“That’s what’s going to get you through the good times and the bad – relationships with suppliers, distributors, customers, with your bankers and your local reps,” she said. “It’s everyone who will help you out when you need it and also help you out when you’re not struggling.”

CS homeThe Cloister on the Platte retreat center in Gretna, Neb., one of Independent Roofing's most challenging and fulfiling projects.

Quality That Lasts

Proof of its long-lasting relationships is evident with the jobs Independent Roofing has completed over the years. There was a handshake project with Mutual of Omaha more than 35 years ago that started the company on its path to negotiating work instead of bidding. In 2017, it completed a challenging job at the Cloister on the Platte retreat center.

 “To date that’s probably the coolest project we worked on,” Paasch said. “It was a combination of Spanish tile slate, a lot of custom copper work and Firestone EPDMs that required literally every team member’s involvement.”

The company focuses on high-quality service and completing jobs the right way the first time. To ensure this standard of excellence, field teams are continuously trained, and every project has plenty of supervision so nothing is overlooked. This commitment has led to an A+ Better Business Bureau rating as well as multiple awards, including the Firestone Quality Award from 1996 to present and a Sika Sarnafil Project of the Year Award in 2007.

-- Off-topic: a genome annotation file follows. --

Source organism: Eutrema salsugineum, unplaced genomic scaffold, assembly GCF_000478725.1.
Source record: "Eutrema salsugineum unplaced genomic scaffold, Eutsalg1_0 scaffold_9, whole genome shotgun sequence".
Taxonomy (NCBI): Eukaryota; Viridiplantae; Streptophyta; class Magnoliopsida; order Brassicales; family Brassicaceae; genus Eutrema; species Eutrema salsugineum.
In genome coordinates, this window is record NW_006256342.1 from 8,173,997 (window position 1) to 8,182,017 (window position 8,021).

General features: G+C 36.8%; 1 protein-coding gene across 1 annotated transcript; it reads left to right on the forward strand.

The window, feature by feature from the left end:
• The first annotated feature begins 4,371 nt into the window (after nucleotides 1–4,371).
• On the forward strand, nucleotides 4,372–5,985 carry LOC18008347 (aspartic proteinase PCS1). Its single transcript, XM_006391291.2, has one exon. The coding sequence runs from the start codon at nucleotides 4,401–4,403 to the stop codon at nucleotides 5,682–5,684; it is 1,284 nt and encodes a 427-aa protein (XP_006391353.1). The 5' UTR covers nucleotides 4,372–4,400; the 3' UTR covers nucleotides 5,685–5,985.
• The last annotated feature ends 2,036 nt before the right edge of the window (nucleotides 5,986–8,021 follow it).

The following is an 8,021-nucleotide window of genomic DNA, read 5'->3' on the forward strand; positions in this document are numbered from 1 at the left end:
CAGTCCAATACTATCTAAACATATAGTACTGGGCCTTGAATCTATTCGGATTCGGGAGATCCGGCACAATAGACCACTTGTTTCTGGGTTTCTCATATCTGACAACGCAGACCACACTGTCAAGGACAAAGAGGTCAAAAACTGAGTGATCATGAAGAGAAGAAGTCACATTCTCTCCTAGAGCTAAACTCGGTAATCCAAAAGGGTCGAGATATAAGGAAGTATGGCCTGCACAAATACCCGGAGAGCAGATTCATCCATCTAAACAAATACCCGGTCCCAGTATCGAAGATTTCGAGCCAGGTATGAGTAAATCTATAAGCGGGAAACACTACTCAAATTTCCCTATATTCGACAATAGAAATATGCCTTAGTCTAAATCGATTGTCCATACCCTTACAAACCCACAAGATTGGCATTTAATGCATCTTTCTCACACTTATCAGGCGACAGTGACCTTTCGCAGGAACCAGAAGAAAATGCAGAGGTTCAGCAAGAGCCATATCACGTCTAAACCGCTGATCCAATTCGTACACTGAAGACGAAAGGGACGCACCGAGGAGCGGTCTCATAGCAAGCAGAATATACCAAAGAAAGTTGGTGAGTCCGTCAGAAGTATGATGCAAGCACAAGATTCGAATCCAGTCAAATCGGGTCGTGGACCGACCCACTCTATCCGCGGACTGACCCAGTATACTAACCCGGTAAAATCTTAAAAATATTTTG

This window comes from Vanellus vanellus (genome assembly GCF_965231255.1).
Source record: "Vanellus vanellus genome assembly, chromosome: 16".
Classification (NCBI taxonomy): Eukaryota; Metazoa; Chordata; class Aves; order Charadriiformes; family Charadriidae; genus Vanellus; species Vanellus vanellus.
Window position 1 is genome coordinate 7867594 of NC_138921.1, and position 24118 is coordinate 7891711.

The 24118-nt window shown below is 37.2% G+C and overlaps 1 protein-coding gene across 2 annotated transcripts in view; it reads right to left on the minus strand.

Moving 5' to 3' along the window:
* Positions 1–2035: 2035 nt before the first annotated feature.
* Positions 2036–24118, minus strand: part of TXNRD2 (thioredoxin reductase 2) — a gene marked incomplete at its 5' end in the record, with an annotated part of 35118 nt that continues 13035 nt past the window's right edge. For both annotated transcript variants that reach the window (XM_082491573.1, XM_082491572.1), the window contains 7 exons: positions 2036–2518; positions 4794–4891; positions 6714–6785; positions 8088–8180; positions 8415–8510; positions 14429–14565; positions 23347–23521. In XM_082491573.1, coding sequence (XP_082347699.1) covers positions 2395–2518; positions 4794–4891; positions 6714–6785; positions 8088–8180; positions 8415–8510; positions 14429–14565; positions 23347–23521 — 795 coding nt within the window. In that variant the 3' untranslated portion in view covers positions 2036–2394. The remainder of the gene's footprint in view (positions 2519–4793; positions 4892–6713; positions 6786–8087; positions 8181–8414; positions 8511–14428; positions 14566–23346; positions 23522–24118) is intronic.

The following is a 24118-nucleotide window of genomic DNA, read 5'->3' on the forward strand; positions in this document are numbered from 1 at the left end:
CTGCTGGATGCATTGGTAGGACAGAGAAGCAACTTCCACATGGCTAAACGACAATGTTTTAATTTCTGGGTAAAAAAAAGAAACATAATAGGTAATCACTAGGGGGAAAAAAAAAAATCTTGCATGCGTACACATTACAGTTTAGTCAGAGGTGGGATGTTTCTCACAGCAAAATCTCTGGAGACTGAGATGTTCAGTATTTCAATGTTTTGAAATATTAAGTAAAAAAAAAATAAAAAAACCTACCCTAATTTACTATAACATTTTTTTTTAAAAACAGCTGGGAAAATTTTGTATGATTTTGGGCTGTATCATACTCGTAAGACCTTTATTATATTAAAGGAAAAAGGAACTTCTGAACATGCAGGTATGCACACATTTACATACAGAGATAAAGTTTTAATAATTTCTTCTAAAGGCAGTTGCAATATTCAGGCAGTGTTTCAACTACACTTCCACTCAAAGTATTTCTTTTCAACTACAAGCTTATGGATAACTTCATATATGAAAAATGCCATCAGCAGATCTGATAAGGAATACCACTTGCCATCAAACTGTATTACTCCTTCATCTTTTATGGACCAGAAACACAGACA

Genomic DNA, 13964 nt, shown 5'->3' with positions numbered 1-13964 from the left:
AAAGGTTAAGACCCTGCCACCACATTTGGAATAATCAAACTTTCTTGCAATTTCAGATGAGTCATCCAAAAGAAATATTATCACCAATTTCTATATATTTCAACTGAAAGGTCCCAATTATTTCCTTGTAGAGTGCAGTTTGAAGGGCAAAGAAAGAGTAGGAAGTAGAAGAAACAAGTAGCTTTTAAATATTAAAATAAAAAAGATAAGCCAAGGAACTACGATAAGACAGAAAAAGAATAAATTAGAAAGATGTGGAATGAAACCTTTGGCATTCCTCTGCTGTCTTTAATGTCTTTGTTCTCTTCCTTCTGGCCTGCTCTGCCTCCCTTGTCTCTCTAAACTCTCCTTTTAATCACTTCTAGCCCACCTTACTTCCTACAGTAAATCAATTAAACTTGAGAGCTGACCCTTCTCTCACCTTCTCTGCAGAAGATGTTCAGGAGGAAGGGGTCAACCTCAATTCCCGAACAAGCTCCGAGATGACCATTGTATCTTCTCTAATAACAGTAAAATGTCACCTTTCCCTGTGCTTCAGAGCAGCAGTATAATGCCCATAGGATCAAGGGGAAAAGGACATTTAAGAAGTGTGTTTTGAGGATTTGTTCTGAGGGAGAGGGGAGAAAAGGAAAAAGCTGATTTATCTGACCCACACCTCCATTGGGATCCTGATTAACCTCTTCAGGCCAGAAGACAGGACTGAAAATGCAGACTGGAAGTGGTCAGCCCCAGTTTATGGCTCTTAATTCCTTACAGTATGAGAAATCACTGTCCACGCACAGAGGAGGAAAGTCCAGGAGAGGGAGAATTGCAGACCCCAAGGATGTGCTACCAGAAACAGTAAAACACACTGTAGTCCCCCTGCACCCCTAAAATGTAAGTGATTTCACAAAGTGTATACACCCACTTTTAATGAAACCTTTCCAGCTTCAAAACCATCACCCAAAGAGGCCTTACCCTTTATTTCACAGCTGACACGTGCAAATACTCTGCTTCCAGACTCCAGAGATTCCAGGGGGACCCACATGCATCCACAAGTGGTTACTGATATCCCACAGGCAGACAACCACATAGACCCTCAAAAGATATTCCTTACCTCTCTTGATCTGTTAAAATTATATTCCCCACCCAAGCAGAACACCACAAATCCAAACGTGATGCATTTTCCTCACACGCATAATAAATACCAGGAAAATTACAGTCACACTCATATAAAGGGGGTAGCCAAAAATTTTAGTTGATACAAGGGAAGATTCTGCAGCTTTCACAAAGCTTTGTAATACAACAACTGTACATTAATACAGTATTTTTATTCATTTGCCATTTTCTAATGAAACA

“Ultimately, you just have to do things correct,” Swanda, Jr. said. “What I’ve always told my people is if we sell something, we’re going to put it on the way we sold it to the best of our ability, and if we make a mistake in the estimate, then that mistake is going to come out of my pocket. My customer is not going to eat that problem. That’s why we have a lot of repeat customers.”  

However, even a long-standing company like Independent Roofing felt the effects of the COVID-19 pandemic. Paasch said the pandemic affected its negotiated work as clients tightened their belts in 2020. In its place, the company pivoted to major service work or creative solutions for otherwise reluctant clients. Independent Roofing also dealt with the supply shortages brought on by the pandemic, using careful planning and longstanding relationships to mitigate the damage.

“We’ve had really good relationships with our suppliers for a long time, and those relationships have helped us secure materials,” Paasch said. “So far, knock on wood, we’ve been able to get all of our materials for our projects.”

While Independent Roofing has weathered these recent crises, it, like numerous other companies, it is working to address the labor shortage. Paasch said recruitment is among the lowest levels they’ve experienced in years.